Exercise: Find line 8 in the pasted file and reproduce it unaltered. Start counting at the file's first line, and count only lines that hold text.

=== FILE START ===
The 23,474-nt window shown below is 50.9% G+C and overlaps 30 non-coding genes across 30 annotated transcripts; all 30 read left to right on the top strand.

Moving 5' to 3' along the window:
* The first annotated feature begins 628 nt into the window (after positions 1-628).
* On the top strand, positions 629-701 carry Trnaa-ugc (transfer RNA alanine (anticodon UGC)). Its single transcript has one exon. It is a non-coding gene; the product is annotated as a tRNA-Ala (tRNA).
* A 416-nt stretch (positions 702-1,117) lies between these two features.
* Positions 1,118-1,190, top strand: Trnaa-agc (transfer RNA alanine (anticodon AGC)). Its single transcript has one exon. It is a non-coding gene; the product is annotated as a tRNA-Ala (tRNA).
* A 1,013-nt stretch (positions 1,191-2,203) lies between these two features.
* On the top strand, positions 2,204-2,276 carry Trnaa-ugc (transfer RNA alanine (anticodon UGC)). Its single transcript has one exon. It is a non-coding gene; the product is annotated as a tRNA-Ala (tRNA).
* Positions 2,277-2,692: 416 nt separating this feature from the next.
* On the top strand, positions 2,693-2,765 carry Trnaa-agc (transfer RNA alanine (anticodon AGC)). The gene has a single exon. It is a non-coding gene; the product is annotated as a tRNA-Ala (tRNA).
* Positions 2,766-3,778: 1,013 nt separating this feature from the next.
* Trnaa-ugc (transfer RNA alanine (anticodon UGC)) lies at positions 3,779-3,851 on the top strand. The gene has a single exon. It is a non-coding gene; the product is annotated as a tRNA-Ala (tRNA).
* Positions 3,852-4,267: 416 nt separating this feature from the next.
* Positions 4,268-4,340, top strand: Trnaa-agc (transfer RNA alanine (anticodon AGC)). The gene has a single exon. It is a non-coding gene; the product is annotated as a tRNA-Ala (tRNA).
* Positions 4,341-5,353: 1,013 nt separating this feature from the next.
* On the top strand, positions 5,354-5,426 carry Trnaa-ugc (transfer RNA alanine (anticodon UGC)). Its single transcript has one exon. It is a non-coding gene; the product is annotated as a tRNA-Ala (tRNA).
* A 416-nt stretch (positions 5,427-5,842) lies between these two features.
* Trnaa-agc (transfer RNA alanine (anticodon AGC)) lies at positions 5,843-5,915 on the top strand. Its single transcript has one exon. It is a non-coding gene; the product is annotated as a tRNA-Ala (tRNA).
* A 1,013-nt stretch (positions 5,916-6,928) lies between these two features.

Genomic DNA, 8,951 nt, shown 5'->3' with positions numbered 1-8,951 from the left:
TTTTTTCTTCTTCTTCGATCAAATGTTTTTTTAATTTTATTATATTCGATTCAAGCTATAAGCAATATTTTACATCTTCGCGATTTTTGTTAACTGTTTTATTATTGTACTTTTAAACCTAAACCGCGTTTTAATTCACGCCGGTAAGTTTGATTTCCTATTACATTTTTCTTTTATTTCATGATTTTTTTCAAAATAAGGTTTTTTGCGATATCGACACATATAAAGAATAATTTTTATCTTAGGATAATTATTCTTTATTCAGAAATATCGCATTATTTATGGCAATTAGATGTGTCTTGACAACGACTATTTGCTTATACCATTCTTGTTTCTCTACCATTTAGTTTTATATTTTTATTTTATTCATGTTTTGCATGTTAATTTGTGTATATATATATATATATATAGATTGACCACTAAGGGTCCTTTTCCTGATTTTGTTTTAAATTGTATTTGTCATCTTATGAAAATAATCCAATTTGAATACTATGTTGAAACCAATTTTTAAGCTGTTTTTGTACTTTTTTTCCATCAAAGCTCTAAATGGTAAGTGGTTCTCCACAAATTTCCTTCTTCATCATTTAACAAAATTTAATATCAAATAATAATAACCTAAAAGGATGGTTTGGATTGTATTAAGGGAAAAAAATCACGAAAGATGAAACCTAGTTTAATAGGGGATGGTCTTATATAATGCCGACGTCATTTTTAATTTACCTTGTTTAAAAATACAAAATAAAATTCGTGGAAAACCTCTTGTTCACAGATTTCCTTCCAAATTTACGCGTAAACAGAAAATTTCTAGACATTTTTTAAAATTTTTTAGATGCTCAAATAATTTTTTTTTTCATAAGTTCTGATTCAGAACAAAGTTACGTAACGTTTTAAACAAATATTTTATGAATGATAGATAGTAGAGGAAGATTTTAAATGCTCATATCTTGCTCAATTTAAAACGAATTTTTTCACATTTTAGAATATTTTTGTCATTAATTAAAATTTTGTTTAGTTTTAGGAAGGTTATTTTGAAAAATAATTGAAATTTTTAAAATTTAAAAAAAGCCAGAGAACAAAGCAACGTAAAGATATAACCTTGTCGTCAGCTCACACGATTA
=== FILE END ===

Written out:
* On the top strand, positions 2,204-2,276 carry Trnaa-ugc (transfer RNA alanine (anticodon UGC)). Its single transcript has one exon. It is a non-coding gene; the product is annotated as a tRNA-Ala (tRNA).